Five things we’ve learned from city budget meetings
It’s budget season again, and things in Santa Cruz’s city government are looking up—thanks, partly, to a rebounding economy and the recently increased transient occupancy taxes. Santa Cruz also got its bond rating upgraded to AA+, putting the city’s credit on an equal footing with the nation’s.
The trick this month, though, will be figuring out the best way to divvy up this $216 million pie we call the proposed city budget—although council and city staff do see eye-to-eye in most places. With all that in mind, we take a look at the budget discussions across five different departments in meetings so far.
Public Works, the city’s most expensive department, has a few significant infrastructure plans this year—including an update for Ocean Street traffic equipment to reduce wait times, and a roundabout where the wharf meets Beach Street. The discussion over the department’s proposed $56 million budget hasn’t been without speed bumps, though.
Alternative transportation activists want to put brakes on a $500,000 plan to study a supposedly much-needed Highway 1 bridge replacement over the San Lorenzo River that CalTrans had originally offered to fund. CalTrans and the Regional Transportation Commission have since backed away from earlier comments; they now say the 58-year-old bridge actually isn’t so unsafe after all. Councilmembers Don Lane and Micah Posner tried to direct staff to take the bridge study out of the budget, but their motion didn’t go anywhere with the other councilmembers. Public Works Director Mark Dettle, who worries about the bridge’s safety, said CalTrans doesn’t take into account certain concerns, like flood dangers posed by the current bridge.
After hiring 16 police officers last year, the cops are fully staffed—with 94 officers—for the first time in recent memory. Chief Kevin Vogel, who’s been given authority to over-hire, is looking to add a few more officers to create a buffer in the case of future retirements. The police also came up in discussions over the new gate at the Homeless Services Center, and the county’s Downtown Accountability Program, to which the city plans to kick $200,000. That should be a start for what could be a popular, if expensive, fix for the problem of chronic offenders downtown. Even some of the program’s most ardent supporters, including former Mayor Mike Rotkin, say it might run a bigger tab if the city wants to chip in for housing—an important part of keeping offenders off the streets.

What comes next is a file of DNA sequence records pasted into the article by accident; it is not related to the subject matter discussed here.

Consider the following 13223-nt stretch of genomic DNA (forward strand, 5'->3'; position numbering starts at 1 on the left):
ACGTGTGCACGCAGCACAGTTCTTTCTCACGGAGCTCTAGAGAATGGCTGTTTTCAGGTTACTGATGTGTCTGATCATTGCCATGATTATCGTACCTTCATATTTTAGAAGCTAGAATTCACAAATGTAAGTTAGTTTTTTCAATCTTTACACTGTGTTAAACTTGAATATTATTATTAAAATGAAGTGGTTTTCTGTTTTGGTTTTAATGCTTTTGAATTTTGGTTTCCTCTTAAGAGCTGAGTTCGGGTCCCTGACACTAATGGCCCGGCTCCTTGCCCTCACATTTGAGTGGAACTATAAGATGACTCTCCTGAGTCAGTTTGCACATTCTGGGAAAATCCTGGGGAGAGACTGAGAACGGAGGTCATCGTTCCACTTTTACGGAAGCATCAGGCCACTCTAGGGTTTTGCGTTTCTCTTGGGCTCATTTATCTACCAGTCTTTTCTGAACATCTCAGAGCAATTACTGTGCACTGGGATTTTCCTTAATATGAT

Libraries everywhere are transitioning into becoming high-tech community gathering places, rather than fuddy-duddy warehouses for books. Libraries director Teresa Landers says the county’s system—which gets a tiny fraction of its budget from the city, to the tune of a proposed $1.3 million this upcoming year—will be introducing either tablets or Chromebooks soon.
Meanwhile, library administrators are planning for a likely ballot initiative in June 2015, and weighing whether to restructure—which would put the board in the hands of city managers, in the hopes of creating greater efficiency—or leave it in the hands of elected officials.
When the city backburnered plans for a desalination plant last year, the water department’s expenses didn’t disappear overnight. The department now has to incentivize conservation, after a dry winter in which we received just 1/25 of an inch of rain in the month of January. After rolling out water rationing this month, the city will begin offering water school classes for users who go over their allotted limit, but want to avoid charges.
Water director Rosemary Menard is also hoping to start a new online metering system, to send data on how much water households are using back to the plant (or to a user’s smartphone) in real time. The department, which maintains 300 miles of pipes, has less than half the fund balance it did three years ago—largely due to upgrades and repairs, including a $26 million replacement of the Bay Street Reservoir tanks, which will be finished this year. Rates last went up in 2011.
Caring and sharing
In light of a sunnier budget outlook, several nonprofits are requesting funding increases over the cumulative $1 million they received last year. The Human Care Alliance came to a budget meeting to request a cost of living increase, in order to keep up with the rising costs of shelter, food and utilities. The council cut spending 10 percent on social programs in 2011, but will revisit the subject at its June 10 meeting.
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